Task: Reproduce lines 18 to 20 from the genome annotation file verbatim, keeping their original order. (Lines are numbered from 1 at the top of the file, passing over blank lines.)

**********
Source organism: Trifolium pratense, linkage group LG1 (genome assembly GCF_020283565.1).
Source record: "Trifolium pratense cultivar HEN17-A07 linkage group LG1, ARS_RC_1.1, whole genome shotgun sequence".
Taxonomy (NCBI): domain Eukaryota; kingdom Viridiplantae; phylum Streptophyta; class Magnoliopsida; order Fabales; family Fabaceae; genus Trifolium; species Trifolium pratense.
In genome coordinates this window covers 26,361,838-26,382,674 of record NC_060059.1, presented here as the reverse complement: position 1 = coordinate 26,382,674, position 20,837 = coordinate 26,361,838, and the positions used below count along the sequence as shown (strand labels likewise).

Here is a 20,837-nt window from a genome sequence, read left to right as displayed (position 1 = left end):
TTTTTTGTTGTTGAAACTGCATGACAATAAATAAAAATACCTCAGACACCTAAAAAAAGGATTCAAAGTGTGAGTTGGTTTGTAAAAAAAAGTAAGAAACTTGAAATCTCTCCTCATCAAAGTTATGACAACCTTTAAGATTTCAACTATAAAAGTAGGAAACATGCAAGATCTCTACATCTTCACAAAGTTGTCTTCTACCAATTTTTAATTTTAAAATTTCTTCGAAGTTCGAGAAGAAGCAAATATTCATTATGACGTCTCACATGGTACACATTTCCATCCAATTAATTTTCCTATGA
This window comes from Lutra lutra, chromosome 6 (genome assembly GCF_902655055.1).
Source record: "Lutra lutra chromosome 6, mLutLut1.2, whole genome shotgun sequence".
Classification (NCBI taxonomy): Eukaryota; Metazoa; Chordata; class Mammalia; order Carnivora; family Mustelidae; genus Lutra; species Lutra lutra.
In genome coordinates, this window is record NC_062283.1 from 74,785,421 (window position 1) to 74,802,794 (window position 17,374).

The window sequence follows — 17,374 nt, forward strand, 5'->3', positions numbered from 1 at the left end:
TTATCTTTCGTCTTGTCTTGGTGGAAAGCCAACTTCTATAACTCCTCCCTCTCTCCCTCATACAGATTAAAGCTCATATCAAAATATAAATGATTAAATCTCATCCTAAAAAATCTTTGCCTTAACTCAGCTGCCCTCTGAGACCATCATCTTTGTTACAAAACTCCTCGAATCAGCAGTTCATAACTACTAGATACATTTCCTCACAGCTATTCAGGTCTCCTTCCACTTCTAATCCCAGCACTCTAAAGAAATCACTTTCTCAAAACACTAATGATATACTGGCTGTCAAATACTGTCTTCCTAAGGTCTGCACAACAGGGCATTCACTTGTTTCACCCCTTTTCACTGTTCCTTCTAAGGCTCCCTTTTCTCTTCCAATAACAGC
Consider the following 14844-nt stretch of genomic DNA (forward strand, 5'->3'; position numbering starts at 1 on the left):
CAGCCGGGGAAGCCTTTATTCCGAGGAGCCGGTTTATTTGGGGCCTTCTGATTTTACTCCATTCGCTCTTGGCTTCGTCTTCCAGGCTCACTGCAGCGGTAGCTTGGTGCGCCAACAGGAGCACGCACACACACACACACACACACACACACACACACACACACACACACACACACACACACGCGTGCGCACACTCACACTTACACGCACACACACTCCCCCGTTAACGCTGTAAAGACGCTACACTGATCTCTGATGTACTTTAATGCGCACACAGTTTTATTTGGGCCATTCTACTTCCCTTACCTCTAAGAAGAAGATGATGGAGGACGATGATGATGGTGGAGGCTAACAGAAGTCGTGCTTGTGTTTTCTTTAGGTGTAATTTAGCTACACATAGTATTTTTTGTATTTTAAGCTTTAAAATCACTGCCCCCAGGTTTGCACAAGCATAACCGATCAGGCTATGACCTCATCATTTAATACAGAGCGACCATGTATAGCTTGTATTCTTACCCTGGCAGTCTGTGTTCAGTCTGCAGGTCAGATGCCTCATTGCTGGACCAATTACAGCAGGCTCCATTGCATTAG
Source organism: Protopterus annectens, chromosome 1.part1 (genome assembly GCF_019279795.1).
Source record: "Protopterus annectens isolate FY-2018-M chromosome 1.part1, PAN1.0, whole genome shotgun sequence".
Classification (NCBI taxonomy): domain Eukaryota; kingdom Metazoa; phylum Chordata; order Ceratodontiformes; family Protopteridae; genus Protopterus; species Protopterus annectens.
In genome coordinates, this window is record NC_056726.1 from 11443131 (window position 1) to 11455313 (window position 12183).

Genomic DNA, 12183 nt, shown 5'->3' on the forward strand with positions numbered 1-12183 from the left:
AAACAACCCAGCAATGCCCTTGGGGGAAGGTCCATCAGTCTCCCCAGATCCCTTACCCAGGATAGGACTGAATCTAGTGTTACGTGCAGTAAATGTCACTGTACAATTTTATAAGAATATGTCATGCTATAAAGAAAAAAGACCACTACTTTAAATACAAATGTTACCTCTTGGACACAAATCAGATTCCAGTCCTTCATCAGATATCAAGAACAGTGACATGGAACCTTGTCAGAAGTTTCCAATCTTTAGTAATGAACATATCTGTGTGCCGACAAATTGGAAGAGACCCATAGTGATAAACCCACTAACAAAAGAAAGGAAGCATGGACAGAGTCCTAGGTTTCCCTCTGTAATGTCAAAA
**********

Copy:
In genome coordinates, this window is record NC_056726.1 from 11443131 (window position 1) to 11455313 (window position 12183).

Genomic DNA, 12183 nt, shown 5'->3' on the forward strand with positions numbered 1-12183 from the left:
AAACAACCCAGCAATGCCCTTGGGGGAAGGTCCATCAGTCTCCCCAGATCCCTTACCCAGGATAGGACTGAATCTAGTGTTACGTGCAGTAAATGTCACTGTACAATTTTATAAGAATATGTCATGCTATAAAGAAAAAAGACCACTACTTTAAATACAAATGTTACCTCTTGGACACAAATCAGATTCCAGTCCTTCATCAGATATCAAGAACAGTGACATGGAACCTTGTCAGAAGTTTCCAATCTTTAGTAATGAACATATCTGTGTGCCGACAAATTGGAAGAGACCCATAGTGATAAACCCACTAACAAAAGAAAGGAAGCATGGACAGAGTCCTAGGTTTCCCTCTGTAATGTCAAAA